Skiing in Japan. We know you've thought about it. You've seen the videos, the photos, heard people talk about it at the bar after a day of skiing. "Deepest powder of my life!" "Beer Vending Machines!" "Unbelievable Sushi!" "Onsens!"
There has never been a better time to buy that plane ticket and check off skiing in Japan off your bucket list. Need to convince yourself more? Read on...
No. 1: Deep, Deep Powder
With an average of over 600 inches of snow a year in the mountainous regions of Hokkaido (and just a little less in the Japanese Alps), Japan is home to some of the best powder skiing in the world. The legendary, deep snowfall Japan receives each season has even earned the nickname "Japow."
In December, January, and February, the snow stays cold with frigid winds blowing from Siberia mixing with the moisture from the sea of Japan, making powder a nearly guaranteed experience for skiers.
No. 2: Unique Japanese Culture
The Japanese culture is known for being extremely friendly and their cuisine unmatched. With ramen, sushi, and sake on every corner, Japan is the place to learn about the culture by trying as many new foods as possible. The hospitality extends past the dining to the slopes: Lift attendants wait at the bottom with smiles on their faces, greeting every skier on every lift bump.
No. 3: Après for All
Après in Japan is different than most. Sure, you can grab a beer from a vending machine or belly up at a whiskey bar, but for those who want to experience something more than a beverage after skiing, there are numerous, awesome options.
Because of the many volcanoes throughout the country, thermal pools—called onsens—are an abundant staple in the Japanese après tradition. After a long day on the mountain, relax in one of the many onsens found in resort towns to soothe your muscles. You may even spot one of the famous snow monkeys taking a dip in the hot pools alongside you.
If you are looking to party, head to a Karaoke bar where you can belt it out to your heart’s desire while trying some regional beers, whiskeys, and sake with the locals. Better yet, sign up for a guided trip, like one offered by Ski.com, and let the organizers do the groundwork for you.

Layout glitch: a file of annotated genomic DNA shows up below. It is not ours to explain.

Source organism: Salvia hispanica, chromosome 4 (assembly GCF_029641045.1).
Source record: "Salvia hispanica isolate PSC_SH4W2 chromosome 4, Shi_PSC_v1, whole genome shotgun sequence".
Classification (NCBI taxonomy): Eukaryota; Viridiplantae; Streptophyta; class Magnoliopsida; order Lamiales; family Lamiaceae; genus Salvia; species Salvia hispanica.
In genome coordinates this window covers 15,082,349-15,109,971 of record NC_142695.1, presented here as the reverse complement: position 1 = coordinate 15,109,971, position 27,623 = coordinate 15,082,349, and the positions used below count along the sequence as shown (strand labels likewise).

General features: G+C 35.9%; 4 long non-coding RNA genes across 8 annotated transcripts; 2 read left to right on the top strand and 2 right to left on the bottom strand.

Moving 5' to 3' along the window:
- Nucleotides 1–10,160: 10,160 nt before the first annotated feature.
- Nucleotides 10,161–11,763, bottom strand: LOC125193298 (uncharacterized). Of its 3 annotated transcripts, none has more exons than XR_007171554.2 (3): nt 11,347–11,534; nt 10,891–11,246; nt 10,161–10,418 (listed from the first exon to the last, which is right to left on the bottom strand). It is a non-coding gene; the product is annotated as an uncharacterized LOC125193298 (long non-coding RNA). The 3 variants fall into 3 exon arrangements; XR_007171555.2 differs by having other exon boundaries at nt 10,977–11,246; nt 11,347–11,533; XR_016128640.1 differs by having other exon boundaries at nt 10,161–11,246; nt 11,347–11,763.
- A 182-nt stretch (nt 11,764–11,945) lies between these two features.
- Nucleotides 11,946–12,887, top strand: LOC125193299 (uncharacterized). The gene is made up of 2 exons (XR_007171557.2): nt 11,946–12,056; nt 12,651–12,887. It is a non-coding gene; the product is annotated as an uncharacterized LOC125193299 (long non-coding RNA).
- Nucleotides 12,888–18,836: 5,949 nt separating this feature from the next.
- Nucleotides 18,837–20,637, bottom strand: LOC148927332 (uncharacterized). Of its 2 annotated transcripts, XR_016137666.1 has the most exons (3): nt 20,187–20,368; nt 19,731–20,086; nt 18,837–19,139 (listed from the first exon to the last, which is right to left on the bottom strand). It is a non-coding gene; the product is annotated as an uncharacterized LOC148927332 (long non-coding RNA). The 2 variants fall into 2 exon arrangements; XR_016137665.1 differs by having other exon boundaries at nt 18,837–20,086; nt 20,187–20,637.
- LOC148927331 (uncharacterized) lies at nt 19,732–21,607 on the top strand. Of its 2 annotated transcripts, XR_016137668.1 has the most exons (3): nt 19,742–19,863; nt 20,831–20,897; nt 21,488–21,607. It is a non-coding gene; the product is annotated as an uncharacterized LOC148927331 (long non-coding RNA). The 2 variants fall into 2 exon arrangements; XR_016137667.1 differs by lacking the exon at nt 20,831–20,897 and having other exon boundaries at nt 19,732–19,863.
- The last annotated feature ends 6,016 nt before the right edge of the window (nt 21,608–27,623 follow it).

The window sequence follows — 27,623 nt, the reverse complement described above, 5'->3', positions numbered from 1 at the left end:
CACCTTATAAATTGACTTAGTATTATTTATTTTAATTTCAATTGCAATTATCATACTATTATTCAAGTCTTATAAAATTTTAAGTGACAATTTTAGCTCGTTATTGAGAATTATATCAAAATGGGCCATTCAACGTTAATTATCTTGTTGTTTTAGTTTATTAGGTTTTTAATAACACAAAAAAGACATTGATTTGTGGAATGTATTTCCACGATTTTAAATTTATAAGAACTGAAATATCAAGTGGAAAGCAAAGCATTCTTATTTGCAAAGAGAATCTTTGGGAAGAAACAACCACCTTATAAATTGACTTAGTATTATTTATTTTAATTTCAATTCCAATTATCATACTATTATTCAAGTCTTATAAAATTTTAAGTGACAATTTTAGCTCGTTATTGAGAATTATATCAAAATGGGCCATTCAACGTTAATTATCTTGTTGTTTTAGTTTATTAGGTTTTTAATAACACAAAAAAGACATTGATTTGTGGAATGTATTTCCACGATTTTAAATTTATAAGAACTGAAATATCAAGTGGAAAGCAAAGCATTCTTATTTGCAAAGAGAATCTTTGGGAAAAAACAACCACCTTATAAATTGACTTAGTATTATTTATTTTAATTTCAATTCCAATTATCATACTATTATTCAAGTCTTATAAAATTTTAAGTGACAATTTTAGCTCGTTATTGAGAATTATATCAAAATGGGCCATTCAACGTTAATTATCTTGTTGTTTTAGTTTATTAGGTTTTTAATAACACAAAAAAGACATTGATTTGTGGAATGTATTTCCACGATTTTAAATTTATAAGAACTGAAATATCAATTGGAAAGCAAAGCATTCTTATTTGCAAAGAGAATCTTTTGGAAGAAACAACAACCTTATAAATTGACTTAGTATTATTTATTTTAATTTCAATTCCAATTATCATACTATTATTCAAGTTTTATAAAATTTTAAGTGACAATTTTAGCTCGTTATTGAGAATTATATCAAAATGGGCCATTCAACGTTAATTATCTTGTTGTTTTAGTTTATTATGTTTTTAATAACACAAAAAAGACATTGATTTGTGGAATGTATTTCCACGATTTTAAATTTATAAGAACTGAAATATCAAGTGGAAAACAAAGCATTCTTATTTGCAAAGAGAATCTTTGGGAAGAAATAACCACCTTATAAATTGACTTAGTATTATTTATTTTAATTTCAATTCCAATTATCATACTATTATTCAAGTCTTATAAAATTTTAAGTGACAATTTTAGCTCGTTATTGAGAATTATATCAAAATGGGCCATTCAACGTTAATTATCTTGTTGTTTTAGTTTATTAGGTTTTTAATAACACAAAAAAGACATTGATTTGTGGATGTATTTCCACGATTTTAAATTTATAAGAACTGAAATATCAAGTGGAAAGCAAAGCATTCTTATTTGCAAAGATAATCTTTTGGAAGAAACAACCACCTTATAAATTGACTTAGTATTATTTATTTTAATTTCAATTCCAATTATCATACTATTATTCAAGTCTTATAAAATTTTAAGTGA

No. 4: Ski Resorts Big and Small
Japan has more ski resorts than any country in the world. Crowds are dispersed on the 500+ resorts, keeping lift lines short, and stoke high. Japan’s terrain caters to all abilities. From beginner slopes that are great for kids to the legendary backcountry and tree skiing available to experts, everyone will find a slope suited for their ability.
Watch: Michelle Parker and Mark Abma Explore a Small Japanese Ski Area
No. 5: Skiing, All-Night-Long
If you are one of those people who can never seem to get enough skiing in, Japan is the place for you. Most resorts in Japan offer night skiing until closing around 9 p.m. This gives skiers ample time to explore the world-famous Japow!
No. 6: Crazy Cool Architecture and More
Sightseeing is a reason to visit Japan in itself. Tradition blends with modernism in a unique way not found anywhere else in the world. Temples and shrines are just a few of the sights you will find close to the ski towns and are definitely worth checking out.
No. 7: Skiing is Cheap Compared to North America
The price of getting to Japan can be expensive but the buck stops there. Once you arrive, skiing in Japan is affordable with lift tickets costing about half of what we have come to expect for resorts in the US. Dining in Japan is reasonable as well with colorful plates ranging from about $10-20.
Better yet, if you have an Ikon Pass, Mountain Collective Pass, or Epic Pass, than you can ski for free at a number of resorts near Niseko and Hakuba. Some guided operations, including Ski.com, factor this into the trip, too.
Local's Guide: Niseko
No. 8: Fire Festivals, Ice Festivals
Related: World Famous Ice
Winter Festivals draw in tourists from around the world to view the dazzling displays. Featuring ice sculptures as big as buildings and local music ranging from string quartets to famous Japanese pop stars, these festivals are making a name for themselves in the Japanese ski culture. To stay warm, a large selection of local liquors can be tasted in one of the warming huts peppered throughout the festivals.
Emy Reznick contributed to reporting for this article.